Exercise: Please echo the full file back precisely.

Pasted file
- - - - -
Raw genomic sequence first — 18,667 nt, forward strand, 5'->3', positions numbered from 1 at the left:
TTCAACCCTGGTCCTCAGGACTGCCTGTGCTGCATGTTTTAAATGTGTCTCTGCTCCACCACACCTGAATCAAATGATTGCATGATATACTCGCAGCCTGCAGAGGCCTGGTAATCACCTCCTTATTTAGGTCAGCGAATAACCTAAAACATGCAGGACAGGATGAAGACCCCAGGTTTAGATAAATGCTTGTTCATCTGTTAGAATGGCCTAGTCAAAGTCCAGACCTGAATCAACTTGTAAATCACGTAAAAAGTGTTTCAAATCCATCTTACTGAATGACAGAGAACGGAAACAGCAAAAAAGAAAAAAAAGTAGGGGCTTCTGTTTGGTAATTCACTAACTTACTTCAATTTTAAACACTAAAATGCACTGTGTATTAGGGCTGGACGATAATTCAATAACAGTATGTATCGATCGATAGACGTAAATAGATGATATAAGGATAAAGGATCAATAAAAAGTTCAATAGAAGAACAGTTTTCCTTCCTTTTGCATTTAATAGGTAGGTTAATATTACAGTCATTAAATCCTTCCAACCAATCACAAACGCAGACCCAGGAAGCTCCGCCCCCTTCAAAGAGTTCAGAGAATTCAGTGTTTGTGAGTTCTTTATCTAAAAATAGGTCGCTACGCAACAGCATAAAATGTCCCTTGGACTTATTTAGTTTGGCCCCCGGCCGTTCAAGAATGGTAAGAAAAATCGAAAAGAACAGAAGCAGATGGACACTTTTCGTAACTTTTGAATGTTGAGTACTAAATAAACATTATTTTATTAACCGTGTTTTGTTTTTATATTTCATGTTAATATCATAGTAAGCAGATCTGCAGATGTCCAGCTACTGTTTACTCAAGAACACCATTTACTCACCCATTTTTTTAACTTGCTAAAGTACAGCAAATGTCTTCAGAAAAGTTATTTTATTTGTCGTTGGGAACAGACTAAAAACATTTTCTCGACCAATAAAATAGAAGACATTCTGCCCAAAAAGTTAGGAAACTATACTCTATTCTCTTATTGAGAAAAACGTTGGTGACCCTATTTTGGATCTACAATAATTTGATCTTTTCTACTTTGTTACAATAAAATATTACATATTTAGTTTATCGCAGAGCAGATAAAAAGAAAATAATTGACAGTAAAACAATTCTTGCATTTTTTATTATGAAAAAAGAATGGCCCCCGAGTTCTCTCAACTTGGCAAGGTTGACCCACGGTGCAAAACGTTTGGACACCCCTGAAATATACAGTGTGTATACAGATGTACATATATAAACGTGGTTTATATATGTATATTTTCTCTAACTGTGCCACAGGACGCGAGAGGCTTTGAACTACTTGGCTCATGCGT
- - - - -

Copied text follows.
Raw genomic sequence first — 18,667 nt, forward strand, 5'->3', positions numbered from 1 at the left:
TTCAACCCTGGTCCTCAGGACTGCCTGTGCTGCATGTTTTAAATGTGTCTCTGCTCCACCACACCTGAATCAAATGATTGCATGATATACTCGCAGCCTGCAGAGGCCTGGTAATCACCTCCTTATTTAGGTCAGCGAATAACCTAAAACATGCAGGACAGGATGAAGACCCCAGGTTTAGATAAATGCTTGTTCATCTGTTAGAATGGCCTAGTCAAAGTCCAGACCTGAATCAACTTGTAAATCACGTAAAAAGTGTTTCAAATCCATCTTACTGAATGACAGAGAACGGAAACAGCAAAAAAGAAAAAAAAGTAGGGGCTTCTGTTTGGTAATTCACTAACTTACTTCAATTTTAAACACTAAAATGCACTGTGTATTAGGGCTGGACGATAATTCAATAACAGTATGTATCGATCGATAGACGTAAATAGATGATATAAGGATAAAGGATCAATAAAAAGTTCAATAGAAGAACAGTTTTCCTTCCTTTTGCATTTAATAGGTAGGTTAATATTACAGTCATTAAATCCTTCCAACCAATCACAAACGCAGACCCAGGAAGCTCCGCCCCCTTCAAAGAGTTCAGAGAATTCAGTGTTTGTGAGTTCTTTATCTAAAAATAGGTCGCTACGCAACAGCATAAAATGTCCCTTGGACTTATTTAGTTTGGCCCCCGGCCGTTCAAGAATGGTAAGAAAAATCGAAAAGAACAGAAGCAGATGGACACTTTTCGTAACTTTTGAATGTTGAGTACTAAATAAACATTATTTTATTAACCGTGTTTTGTTTTTATATTTCATGTTAATATCATAGTAAGCAGATCTGCAGATGTCCAGCTACTGTTTACTCAAGAACACCATTTACTCACCCATTTTTTTAACTTGCTAAAGTACAGCAAATGTCTTCAGAAAAGTTATTTTATTTGTCGTTGGGAACAGACTAAAAACATTTTCTCGACCAATAAAATAGAAGACATTCTGCCCAAAAAGTTAGGAAACTATACTCTATTCTCTTATTGAGAAAAACGTTGGTGACCCTATTTTGGATCTACAATAATTTGATCTTTTCTACTTTGTTACAATAAAATATTACATATTTAGTTTATCGCAGAGCAGATAAAAAGAAAATAATTGACAGTAAAACAATTCTTGCATTTTTTATTATGAAAAAAGAATGGCCCCCGAGTTCTCTCAACTTGGCAAGGTTGACCCACGGTGCAAAACGTTTGGACACCCCTGAAATATACAGTGTGTATACAGATGTACATATATAAACGTGGTTTATATATGTATATTTTCTCTAACTGTGCCACAGGACGCGAGAGGCTTTGAACTACTTGGCTCATGCGT